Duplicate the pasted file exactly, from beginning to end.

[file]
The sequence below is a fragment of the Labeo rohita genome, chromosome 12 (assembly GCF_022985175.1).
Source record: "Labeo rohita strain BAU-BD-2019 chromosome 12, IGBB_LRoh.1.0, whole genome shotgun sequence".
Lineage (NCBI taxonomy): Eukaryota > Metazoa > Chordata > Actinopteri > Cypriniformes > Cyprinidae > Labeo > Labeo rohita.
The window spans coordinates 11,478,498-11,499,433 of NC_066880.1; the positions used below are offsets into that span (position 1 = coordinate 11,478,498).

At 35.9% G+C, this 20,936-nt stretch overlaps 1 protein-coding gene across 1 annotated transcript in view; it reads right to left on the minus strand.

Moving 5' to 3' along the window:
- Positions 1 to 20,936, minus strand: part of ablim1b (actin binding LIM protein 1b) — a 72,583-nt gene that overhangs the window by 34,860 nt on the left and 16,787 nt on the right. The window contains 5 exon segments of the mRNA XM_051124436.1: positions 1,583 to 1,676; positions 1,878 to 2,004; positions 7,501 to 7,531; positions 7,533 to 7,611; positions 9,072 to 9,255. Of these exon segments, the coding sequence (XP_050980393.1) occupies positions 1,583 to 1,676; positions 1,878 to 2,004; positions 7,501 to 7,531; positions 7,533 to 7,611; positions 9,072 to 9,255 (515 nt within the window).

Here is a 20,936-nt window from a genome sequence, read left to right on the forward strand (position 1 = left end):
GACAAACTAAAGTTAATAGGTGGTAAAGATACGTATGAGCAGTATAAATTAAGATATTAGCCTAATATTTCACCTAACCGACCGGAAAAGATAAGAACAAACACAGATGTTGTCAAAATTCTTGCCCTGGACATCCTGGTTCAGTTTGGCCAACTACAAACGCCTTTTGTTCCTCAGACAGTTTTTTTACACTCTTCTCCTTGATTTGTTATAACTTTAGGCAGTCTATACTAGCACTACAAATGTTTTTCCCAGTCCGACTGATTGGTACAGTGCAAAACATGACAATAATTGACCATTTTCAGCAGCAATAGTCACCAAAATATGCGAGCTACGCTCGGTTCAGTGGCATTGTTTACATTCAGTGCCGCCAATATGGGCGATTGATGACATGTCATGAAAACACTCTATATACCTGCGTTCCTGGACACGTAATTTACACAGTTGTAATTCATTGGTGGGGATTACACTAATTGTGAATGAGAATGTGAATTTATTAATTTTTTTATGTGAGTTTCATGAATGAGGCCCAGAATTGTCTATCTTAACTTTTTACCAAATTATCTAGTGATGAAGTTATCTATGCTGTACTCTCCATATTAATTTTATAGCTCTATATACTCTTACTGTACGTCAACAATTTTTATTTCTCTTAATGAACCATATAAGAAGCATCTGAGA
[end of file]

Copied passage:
The sequence below is a fragment of the Labeo rohita genome, chromosome 12 (assembly GCF_022985175.1).
Source record: "Labeo rohita strain BAU-BD-2019 chromosome 12, IGBB_LRoh.1.0, whole genome shotgun sequence".
Lineage (NCBI taxonomy): Eukaryota > Metazoa > Chordata > Actinopteri > Cypriniformes > Cyprinidae > Labeo > Labeo rohita.
The window spans coordinates 11,478,498-11,499,433 of NC_066880.1; the positions used below are offsets into that span (position 1 = coordinate 11,478,498).

At 35.9% G+C, this 20,936-nt stretch overlaps 1 protein-coding gene across 1 annotated transcript in view; it reads right to left on the minus strand.

Moving 5' to 3' along the window:
- Positions 1 to 20,936, minus strand: part of ablim1b (actin binding LIM protein 1b) — a 72,583-nt gene that overhangs the window by 34,860 nt on the left and 16,787 nt on the right. The window contains 5 exon segments of the mRNA XM_051124436.1: positions 1,583 to 1,676; positions 1,878 to 2,004; positions 7,501 to 7,531; positions 7,533 to 7,611; positions 9,072 to 9,255. Of these exon segments, the coding sequence (XP_050980393.1) occupies positions 1,583 to 1,676; positions 1,878 to 2,004; positions 7,501 to 7,531; positions 7,533 to 7,611; positions 9,072 to 9,255 (515 nt within the window).

Here is a 20,936-nt window from a genome sequence, read left to right on the forward strand (position 1 = left end):
GACAAACTAAAGTTAATAGGTGGTAAAGATACGTATGAGCAGTATAAATTAAGATATTAGCCTAATATTTCACCTAACCGACCGGAAAAGATAAGAACAAACACAGATGTTGTCAAAATTCTTGCCCTGGACATCCTGGTTCAGTTTGGCCAACTACAAACGCCTTTTGTTCCTCAGACAGTTTTTTTACACTCTTCTCCTTGATTTGTTATAACTTTAGGCAGTCTATACTAGCACTACAAATGTTTTTCCCAGTCCGACTGATTGGTACAGTGCAAAACATGACAATAATTGACCATTTTCAGCAGCAATAGTCACCAAAATATGCGAGCTACGCTCGGTTCAGTGGCATTGTTTACATTCAGTGCCGCCAATATGGGCGATTGATGACATGTCATGAAAACACTCTATATACCTGCGTTCCTGGACACGTAATTTACACAGTTGTAATTCATTGGTGGGGATTACACTAATTGTGAATGAGAATGTGAATTTATTAATTTTTTTATGTGAGTTTCATGAATGAGGCCCAGAATTGTCTATCTTAACTTTTTACCAAATTATCTAGTGATGAAGTTATCTATGCTGTACTCTCCATATTAATTTTATAGCTCTATATACTCTTACTGTACGTCAACAATTTTTATTTCTCTTAATGAACCATATAAGAAGCATCTGAGA